The History of Tanagerine and Oric 48KBy
(pics to follow. . .)
The Oric 1 was an 8-bit computer system that was developed by Oric International Ltd and was released in 1983. Apparently the name ORIC came about by juggling the letters of the word ‘micro‘ and the best they came up with was the word ‘oric‘ (somewhere the letter ‘M‘ was lost) and the name stuck. When the first Orics were released the Oric logo on the casing was shown as a grey logo whereas later models sported a coloured logo (Red, Light Blue & Dark Blue).
The system came to exist due to a British micro-computer company that was originaly based in St. Ives, Cambridgeshire known as Tangerine Computer Systems. Founded By Dr. Paul Johnson, Nigel Penton and Mark Rainer in 1979. Tanagarine had previously produced the TAN1648 VDU (Visual Display Unit) which was one of the first VDU kits, and it was this product that gave them the recognition they needed in the home computer market. To move forward in the computer market they then produced one of the first 6502-based kit computers known as the Microtan 65 or the M65.
This early system went on sale in 1979 and was a very simple machine. The computer was available as ready-built system or in kit form consisting of a mainboard and components that requiring soldering and putting together.
Most of the internals of this machine were later to become the basis for the ORIC, ATMOS and later computers.
Microtan 65 or the M65.
- an NMOS 6502 CPU running at 750 kHz clock rate.
- 1K byte of RAM, used both for display memory and user programs.
- 1K byte of ROM for the monitor program (this wasn’t even called an operating system).
- video logic and a television RF modulator, for the 16 rows of 32 characters display.
- a software scanned hexadecimal keypad.
- An ASCII keyboard was optional.
Things started to progress when a gentleman called Barry Muncaster became involved operationally within the company were he introduced new ideas. It was then that the company changed from Tangarine computers to more well known Oric Products International and to create a fresh start they moved to new premises in Ely, Cambridgeshire.
The Oric was based on Sinclairs ZX Spectrum using a 1 MHz 6502A CPU and came with either 16K or 48K of RAM. Both variations of the Oric were priced at £129 of the 16K and £169 for the 48K respectively, this pricing made the Oric ever so slightly cheaper that the Spectrum models.
The Oric featured a modified BASIC interpreter and its operating system contained in an on-board 16K ROM. Unlike the Spectrum the oric also had a proper sound chip as appose to a beeper but it only had a small internal speakeas apposed to sound being played through the TV . The system had two different graphic modes on board HI-RES & LO-RES. The LO-RES mode was a mainly a text only mode (though the character set similar to that on a spectrum & commodore 64 keyboard could be redefined to produce graphics) with 28 rows of 40 characters. The HI-RES mode allowed 200 rows of 240 pixels above three lines of text.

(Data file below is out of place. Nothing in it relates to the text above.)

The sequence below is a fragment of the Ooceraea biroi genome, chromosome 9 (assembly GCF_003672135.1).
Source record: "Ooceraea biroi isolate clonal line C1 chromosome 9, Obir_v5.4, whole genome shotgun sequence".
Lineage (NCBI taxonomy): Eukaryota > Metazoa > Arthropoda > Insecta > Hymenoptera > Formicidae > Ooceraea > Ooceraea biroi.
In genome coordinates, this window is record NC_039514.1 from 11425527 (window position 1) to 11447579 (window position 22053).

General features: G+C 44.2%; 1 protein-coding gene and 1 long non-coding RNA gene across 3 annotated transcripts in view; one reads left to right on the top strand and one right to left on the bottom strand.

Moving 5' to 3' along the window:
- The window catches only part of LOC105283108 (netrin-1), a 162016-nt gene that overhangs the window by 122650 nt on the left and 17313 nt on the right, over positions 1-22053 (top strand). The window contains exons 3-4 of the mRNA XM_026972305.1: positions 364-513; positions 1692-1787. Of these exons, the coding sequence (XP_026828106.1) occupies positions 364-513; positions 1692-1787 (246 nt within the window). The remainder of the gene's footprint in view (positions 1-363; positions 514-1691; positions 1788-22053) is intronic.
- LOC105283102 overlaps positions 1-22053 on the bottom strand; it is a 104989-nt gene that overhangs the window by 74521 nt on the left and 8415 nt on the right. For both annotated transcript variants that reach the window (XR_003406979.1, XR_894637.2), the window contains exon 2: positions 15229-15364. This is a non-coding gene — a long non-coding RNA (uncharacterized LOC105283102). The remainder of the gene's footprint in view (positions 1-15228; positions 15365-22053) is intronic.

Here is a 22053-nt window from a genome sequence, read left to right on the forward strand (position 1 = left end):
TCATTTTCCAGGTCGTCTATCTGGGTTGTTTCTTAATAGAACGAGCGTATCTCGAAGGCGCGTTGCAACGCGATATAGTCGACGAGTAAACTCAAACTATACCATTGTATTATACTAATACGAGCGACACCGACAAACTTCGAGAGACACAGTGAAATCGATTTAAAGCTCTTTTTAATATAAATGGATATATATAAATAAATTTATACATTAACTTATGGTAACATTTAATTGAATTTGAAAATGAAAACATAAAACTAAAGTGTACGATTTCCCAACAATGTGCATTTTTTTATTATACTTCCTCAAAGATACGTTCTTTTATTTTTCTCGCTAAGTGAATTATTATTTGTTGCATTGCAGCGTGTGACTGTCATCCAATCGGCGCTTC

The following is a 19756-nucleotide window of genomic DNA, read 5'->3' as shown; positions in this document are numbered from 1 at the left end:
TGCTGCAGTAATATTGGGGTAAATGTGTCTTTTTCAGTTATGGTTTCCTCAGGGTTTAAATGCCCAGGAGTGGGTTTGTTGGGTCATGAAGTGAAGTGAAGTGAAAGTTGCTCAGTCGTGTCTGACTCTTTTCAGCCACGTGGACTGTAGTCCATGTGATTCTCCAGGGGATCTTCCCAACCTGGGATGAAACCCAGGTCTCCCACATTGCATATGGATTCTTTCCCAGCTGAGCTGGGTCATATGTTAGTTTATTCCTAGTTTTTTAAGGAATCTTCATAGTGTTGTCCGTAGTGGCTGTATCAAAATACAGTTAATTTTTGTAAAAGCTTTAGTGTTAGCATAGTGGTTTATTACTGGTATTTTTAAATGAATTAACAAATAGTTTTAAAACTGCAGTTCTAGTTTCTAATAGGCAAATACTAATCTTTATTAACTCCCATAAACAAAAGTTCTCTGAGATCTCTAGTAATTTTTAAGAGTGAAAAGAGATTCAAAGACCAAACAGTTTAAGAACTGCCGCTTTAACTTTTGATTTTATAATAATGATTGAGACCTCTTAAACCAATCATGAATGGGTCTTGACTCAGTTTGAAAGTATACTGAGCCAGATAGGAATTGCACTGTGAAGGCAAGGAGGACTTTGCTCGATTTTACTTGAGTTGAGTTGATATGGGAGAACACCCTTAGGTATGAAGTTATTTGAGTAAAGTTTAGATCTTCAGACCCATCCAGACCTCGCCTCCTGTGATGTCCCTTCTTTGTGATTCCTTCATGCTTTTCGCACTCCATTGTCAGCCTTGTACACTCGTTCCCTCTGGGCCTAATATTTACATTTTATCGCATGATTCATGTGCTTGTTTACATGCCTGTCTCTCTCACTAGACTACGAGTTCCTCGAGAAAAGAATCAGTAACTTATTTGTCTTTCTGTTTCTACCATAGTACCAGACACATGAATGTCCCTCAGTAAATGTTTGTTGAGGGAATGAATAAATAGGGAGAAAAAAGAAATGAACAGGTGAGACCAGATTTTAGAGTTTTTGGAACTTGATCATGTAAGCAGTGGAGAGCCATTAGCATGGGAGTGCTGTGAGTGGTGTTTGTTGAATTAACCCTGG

Unfortunately the Oric-1 never had sprite capabilities so similar to the spectrum the system still suffered from the dreaded attribute clash. However in the HIRES mode it was possible to limit the clash to a lesser degree, when a single row of pixels could be coloured differently from the one below in contrast to the Spectrum, which applied foreground and background color in 8 x 8 pixel blocks.
Heres quite a good demo of an old sci-fi series called ‘Space 1999′ from back in the 80′s. I think that this sort of gives you a decent idea of the Oric’s capable of and how much it resembled the Sinclair Spectrum . . .
A couple of features i liked about the Oric was an almost standard (except for the connector) built in Centronics Printer Interface and as the system was meant for the home market, it had a built in television RF modulator as well as RGB output and was meant to work with a basic audio cassette tape recorder to save and load data.
A few features i though could have been improved and some people may disagree was although the keyboard on the spectrum with its dead flesh feel was annoying, the orics wasnt really any better with its thin plastic buttons that was horrible to use. Personally i think i preffer the spectrums. Secondly was the error-checking of recorded programs was bugged that frequently causing user-created programs to fail when loaded back in, surely this should have been soak tested?
Early in 1984 when Oric International released the much anticipated Oric Atmos. This system was basically a re-vamped version of the Oric 1 but had features like a true keyboard and an updated V1.1 ROM. Some of the old features were annoyingly still there like the faulty tape error checking routine. Soon after the Atmos was released, the modem, printer and 3-inch floppy disk drive originally promised for the Oric-1 were announced and released by the end of 1984. A short time after the release of the Atmos machine, a modification for the Oric-1 was issued and advertised in magazines and bulletin boards. This modification enabled the Oric-1 user to add a second rom (containing the Oric Atmos system) to a spare rom socket on the Oric-1 circuit board. Then, using a basic DPST (Double Pole Single Toggle) switch, the users could then switch between the new Oric Atmos rom and the original Oric-1 rom at their leisure which i though was a nice little touch.
To sum up the Oric, some 160,000 units were sold in the UK which was not a bad figure considering some of its rivals at the time it was released. . .
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